Données sociologiques et juridiques sur la religion en Europe et au-delà

Tweeter Rss

Accueil > Allemagne > Religion et société > Ecole et religion > Introduction de l’instruction religieuse islamique

Introduction de l’instruction religieuse islamique

Islamic religious teaching in state schools

Various pilot experiments to establish the teaching of Islam in state schools - generally in Turkish - have been conducted in different Länder since the end of the 1980s. They have often been conducted in liaison with the Turkish State, which was originally the privileged interlocutor of the German public authorities, but public authorities have expressed their wish to be as free as possible of foreign influence. This resulted in an important step being taken in 2004.

After obtaining the status of religious community in several Länder (Baden-Württemberg, North Rhine-Westphalia, Bavaria and Hesse) in late 2004, the Alevi community of Germany (Alevitische Gemeinde Deutschlands) was able to start up courses in (Alevi) Islamic religion in several primary schools in these Länder. In accordance with Article 7-3 of the Basic Law (see Religious education in public schools – juridical dispositions), this instruction is placed under the authority of the education ministers concerned, in agreement with the Alevi community in Germany. The experiment - introduced in 2006 in Baden-Württemberg, then in North Rhine-Westphalia, Bavaria and Hesse - remains however very marginal. Indeed, Alevis are a minority in Germany (they account for between 12-13% of Muslims there). It is estimated that courses in Alevi religion are delivered to approximately 500 Alevi students, while there are between 700,000 and 900,000 Muslim students in Germany.

From the public authorities’ viewpoint, one of the main obstacles to establishing courses in Islam is the lack of a representative Muslim interlocutor. In this respect, a page has recently been turned. The German Conference on Islam (Deutsche Islamkonferenz), created in 2006 by the Minister of the Interior, Wolfgang Schäuble, results from the latter’s desire to have a structure emerge that is representative of Muslims. It groups together five Muslim organisations, representing approximately 15% of the Muslim population of Germany. In 2008, the Deutsche Islamkonferenz adopted the principle of introducing lessons on Islam into state schools, then to be extended over the whole of Germany according to the conditions laid down in Article 7-3 of the Basic Law. North Rhine-Westphalia was the first Land to have introduced Islamic religious instruction into 44 primary schools for the 2012 school year, delivered by some 40 teachers. An independent board (Beirat), responsible for the recruitment of teachers of Islam and the curriculum content, has been created for this purpose. It includes eight experts in Islamic theology and teaching of religious education : four of them were selected by Islamic organisations and the other four by the Ministry of Education in agreement with Islamic associations. In 2012-2013, this denominational course involved between 2,000-2,500 students in North Rhine-Westphalia. The lack of teachers, as well as an absence of textbooks and curriculum, could, however, undermine the implementation of Islamic religious instruction. This is anyway just the beginning of the general introduction of courses in Islam into secondary schools in the different Länder.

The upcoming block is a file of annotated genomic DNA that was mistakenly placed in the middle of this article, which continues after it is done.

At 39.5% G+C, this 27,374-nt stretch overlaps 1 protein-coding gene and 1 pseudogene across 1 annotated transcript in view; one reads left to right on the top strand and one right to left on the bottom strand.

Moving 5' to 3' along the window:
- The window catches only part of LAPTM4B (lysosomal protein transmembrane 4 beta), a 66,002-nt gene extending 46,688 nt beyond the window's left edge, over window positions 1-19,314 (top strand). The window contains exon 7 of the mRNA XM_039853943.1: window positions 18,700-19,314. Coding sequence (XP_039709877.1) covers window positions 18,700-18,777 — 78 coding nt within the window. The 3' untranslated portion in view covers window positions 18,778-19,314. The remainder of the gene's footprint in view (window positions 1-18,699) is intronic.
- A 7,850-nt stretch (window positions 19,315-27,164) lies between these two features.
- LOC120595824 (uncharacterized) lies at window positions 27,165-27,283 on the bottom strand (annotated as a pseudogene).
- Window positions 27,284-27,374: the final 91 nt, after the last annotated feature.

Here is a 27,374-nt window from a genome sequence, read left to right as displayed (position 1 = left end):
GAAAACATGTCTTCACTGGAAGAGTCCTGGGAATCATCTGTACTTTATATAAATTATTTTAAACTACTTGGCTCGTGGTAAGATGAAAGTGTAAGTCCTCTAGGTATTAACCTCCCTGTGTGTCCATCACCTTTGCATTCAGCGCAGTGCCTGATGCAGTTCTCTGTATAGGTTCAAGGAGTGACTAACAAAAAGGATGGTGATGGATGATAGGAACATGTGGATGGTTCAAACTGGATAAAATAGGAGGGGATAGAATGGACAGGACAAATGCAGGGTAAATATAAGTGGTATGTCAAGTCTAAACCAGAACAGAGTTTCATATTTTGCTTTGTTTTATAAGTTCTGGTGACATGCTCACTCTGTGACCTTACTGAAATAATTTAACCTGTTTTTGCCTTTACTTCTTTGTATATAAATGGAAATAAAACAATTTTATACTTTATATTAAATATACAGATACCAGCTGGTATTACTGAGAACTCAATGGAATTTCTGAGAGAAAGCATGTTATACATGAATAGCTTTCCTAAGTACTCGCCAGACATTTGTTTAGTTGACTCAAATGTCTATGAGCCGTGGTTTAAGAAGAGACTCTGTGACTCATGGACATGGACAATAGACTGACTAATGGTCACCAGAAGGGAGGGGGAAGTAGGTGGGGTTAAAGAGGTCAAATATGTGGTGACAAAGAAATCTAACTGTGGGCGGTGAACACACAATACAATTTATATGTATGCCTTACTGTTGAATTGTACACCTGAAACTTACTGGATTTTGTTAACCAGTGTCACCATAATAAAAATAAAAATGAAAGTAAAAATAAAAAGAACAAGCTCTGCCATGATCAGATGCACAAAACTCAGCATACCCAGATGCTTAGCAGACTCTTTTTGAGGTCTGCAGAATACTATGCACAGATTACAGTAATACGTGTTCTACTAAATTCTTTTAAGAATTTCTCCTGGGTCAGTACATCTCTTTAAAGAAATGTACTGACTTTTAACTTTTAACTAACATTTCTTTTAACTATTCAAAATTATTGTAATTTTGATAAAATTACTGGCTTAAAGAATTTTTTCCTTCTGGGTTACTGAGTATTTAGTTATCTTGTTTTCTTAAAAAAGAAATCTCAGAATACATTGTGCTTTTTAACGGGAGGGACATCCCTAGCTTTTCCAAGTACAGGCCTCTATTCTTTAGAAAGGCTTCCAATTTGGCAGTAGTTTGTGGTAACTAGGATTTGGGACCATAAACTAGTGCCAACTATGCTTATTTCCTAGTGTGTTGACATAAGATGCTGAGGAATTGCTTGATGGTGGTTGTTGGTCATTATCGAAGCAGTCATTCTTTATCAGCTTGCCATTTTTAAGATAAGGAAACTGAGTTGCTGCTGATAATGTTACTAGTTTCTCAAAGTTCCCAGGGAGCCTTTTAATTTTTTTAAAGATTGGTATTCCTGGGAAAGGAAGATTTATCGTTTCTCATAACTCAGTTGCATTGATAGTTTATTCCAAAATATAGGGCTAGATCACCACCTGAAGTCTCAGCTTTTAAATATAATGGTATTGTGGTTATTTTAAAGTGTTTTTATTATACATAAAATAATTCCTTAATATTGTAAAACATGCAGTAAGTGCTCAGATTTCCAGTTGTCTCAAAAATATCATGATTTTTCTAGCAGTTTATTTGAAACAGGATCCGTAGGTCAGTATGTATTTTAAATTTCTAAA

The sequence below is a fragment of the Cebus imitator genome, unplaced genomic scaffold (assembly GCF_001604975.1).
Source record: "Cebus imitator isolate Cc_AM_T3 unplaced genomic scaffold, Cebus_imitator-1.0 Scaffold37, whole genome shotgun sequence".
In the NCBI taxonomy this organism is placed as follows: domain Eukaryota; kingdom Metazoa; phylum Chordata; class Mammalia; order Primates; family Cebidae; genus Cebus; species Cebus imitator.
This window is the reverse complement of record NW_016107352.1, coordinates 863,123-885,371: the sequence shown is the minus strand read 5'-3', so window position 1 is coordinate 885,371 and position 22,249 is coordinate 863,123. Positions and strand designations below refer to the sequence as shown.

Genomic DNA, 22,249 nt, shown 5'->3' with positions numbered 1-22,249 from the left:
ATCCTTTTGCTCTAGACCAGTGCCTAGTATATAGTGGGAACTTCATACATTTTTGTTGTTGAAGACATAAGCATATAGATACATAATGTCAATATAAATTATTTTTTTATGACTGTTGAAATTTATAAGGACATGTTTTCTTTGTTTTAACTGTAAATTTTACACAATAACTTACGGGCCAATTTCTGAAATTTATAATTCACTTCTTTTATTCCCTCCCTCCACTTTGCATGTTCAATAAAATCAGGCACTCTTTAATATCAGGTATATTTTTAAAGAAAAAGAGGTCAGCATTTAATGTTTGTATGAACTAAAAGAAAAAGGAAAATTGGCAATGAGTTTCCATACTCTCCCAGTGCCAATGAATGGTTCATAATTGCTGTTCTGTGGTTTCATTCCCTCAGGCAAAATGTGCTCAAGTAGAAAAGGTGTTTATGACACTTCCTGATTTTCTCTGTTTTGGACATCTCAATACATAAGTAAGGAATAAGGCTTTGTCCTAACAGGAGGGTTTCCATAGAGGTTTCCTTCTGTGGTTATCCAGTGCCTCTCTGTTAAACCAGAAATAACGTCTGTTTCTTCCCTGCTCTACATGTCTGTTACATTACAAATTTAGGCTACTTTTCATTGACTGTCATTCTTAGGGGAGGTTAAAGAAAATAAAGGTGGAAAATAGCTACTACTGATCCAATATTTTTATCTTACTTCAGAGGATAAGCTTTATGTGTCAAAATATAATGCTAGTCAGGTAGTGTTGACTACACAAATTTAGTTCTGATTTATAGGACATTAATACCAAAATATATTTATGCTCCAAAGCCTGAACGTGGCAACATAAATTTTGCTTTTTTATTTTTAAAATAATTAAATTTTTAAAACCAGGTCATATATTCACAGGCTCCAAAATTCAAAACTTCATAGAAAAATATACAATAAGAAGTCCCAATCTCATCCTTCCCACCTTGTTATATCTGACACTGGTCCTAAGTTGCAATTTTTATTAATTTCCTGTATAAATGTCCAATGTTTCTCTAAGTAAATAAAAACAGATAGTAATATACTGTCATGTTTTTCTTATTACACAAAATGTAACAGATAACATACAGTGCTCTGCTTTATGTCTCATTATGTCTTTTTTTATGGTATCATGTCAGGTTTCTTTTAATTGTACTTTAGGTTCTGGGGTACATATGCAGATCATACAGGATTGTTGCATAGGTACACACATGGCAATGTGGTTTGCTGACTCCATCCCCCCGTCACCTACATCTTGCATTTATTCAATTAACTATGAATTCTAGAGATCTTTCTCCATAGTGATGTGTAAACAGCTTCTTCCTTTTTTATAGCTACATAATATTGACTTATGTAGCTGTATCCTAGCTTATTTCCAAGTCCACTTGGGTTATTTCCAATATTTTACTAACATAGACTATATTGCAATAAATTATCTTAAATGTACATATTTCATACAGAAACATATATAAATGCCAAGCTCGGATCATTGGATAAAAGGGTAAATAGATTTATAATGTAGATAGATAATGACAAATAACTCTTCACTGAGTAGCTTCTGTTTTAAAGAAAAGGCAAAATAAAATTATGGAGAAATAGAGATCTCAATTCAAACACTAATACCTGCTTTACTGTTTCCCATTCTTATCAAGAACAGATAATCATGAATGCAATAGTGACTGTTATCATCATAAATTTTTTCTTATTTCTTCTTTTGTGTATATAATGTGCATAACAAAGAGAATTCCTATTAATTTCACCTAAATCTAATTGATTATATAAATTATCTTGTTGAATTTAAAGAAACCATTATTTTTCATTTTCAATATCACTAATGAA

For further information, see Focus, Süddeutsche, DIK.

Implementing courses in Islamic theology in public universities

Linked to the question of how to organise Islamic instruction in schools, the issue of training Muslim “masters” (imams and teachers of religion) has also fallen to public authorities. A decisive step was taken with the establishment of institutes of Islamic theology at three German universities (Osnabrück, Münster and Tübingen) from the beginning of the 2011 academic year.

For further information, see Süddeutsche.

19 juillet 2012